EAA Chapter 1611

Montgomery, NY


The opinions expressed are those of the individual authors and may not reflect those of the EAA or of EAA Chapter 1611.

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Interview of "Mac" Richard MacVicor

Posted by EAA Chapter 1611 on January 9, 2018 at 5:50 PM Comments comments (14)

This is an interview of Mac on 12/6/2015 regarding the book, "History of Aviation in Rockland County". At the time he was 88 years old. As everyone who knows Mac can attest, he is a wealth of information about aviation in Bergen County, NJ and Rockland and Orange County, NY. I was warned that I might find this boring, but it is anything but that. I want to post it here so that others could take a listen and enjoy as we did.

Thank you to Sid Edelman, treasurer of EAA Chapter 69 located at Warwick Airport for providing this audio file to me.

https://www.dropbox.com/s/br0z9ox914nneqo/RichardMacVicor.m4a?dl=0" target="_blank">https://www.dropbox.com/s/br0z9ox914nneqo/RichardMacVicor.m4a?dl=0


Kevin Conklin
EAA# 1000794

1912 Etrich Taube series F

Posted by EAA Chapter 1611 on January 3, 2018 at 9:05 AM Comments comments (0)

I was recently contacted by Michal Fithian after he received our chapter newsletter. He commented that there wasn't much in there regarding builders and building. Guilty as charged. I have been so focused on organizational, legal, tax and "event" ideas I forgot why I became interested in EAA in the first place.

Experimental aviation. Afterall, I am building a kit aircraft in my garage.

But I must say, after seeing the photos of Michal's build I would call myself an "assembler" as opposed to a builder.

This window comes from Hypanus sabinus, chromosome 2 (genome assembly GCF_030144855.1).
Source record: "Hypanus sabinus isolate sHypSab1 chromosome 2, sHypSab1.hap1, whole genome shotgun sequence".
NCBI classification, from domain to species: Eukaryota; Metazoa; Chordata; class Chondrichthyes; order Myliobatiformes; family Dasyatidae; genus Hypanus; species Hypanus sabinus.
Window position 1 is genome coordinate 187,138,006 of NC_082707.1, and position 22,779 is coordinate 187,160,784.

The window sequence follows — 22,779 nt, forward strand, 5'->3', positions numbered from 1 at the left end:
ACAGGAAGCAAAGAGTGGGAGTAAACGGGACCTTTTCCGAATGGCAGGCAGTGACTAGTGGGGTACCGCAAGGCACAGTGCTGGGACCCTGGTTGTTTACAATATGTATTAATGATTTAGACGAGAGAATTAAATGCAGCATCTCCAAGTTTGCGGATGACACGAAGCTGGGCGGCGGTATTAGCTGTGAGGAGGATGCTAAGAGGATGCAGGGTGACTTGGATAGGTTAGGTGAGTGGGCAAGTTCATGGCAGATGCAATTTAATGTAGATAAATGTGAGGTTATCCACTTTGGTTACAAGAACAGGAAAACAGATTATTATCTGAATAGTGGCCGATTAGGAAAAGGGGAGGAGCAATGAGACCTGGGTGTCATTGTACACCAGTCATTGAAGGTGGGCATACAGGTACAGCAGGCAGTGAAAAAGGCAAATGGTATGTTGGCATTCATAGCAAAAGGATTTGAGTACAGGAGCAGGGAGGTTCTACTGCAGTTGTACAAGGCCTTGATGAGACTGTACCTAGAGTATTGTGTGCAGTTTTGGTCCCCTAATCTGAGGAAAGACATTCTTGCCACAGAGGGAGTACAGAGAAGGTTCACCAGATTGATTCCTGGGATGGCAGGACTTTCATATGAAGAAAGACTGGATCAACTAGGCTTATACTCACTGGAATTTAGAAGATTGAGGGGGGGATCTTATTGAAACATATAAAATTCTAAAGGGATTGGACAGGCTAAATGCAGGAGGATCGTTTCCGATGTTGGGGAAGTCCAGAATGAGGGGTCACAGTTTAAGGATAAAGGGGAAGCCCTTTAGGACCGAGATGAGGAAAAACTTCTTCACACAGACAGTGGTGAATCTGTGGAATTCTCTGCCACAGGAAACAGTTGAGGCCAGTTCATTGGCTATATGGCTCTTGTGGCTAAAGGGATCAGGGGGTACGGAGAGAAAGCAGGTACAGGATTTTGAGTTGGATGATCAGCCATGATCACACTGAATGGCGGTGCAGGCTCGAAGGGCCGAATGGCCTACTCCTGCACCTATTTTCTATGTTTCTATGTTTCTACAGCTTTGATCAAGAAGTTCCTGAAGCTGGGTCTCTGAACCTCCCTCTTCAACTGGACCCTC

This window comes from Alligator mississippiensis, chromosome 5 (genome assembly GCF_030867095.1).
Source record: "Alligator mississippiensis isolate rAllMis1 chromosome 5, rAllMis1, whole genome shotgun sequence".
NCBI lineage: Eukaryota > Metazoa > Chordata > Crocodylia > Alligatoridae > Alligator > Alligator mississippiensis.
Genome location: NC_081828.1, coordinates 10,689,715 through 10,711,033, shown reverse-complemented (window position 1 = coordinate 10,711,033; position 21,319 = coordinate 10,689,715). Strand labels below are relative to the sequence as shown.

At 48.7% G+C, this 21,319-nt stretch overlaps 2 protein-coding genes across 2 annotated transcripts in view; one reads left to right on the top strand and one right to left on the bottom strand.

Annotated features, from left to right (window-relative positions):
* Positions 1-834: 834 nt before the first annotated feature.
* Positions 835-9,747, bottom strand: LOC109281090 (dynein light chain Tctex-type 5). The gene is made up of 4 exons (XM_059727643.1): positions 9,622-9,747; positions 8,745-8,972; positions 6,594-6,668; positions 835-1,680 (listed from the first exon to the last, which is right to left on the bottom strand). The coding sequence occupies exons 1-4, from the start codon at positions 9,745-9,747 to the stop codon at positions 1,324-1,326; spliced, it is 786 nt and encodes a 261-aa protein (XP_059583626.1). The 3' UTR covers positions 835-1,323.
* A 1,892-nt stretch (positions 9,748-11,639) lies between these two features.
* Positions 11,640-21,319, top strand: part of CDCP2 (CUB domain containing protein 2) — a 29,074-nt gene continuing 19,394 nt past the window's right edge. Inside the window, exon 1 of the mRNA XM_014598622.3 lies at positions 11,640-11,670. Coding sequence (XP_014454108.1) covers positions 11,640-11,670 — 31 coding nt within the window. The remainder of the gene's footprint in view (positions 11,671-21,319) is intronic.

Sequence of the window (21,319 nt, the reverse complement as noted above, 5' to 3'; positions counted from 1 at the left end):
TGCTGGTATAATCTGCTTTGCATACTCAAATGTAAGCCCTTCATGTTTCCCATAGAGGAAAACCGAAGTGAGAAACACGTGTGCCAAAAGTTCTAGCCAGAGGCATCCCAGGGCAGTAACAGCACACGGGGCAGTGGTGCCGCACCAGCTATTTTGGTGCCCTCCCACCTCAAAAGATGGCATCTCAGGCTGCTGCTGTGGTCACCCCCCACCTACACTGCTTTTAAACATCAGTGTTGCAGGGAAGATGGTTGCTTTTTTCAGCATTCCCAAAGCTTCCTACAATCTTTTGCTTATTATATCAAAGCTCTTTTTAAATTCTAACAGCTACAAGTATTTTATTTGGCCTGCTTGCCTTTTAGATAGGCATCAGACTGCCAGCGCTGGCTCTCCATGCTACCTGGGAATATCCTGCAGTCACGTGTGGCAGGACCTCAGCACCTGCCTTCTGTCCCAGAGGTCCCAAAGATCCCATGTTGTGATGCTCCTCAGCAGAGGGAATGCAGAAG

Some of you may know of Michal and his craft as he keeps it at Old Orchard Airport. It is a full-sized replica of an Etrich Taube series F that is grandfather flew in 1912.

Take a look at some of the photos on his build website: http://taubebuilder.blogspot.com/

It must be a thrill for him to build and have the opportunity to fly an aircraft that his grandfather flew so early on in the age of aviation. The two photos below were taken 105 years apart. On the left is Feldpilot Robert Eyb in 1912. On the right is Michel Fithian-Eyb in 2017.

This series of photos shows some of the detail and intracies involved in creating this replica. It is incredible and it looks like beautiful workmanship.


It is as much a work of art, as it is aircraft. For me it brings a fresh understanding of why "flying machine" was a term used by so many at the time. It must have been amazing for the uninitiated to see this machine take off and fly.

Michal has offered to visit, speak and present to us at a chapter meeting this year. I'm really looking forward to it!


Kevin Conklin
EAA# 1000794

Ultralight Dreams

Posted by EAA Chapter 1611 on December 13, 2017 at 4:45 PM Comments comments (0)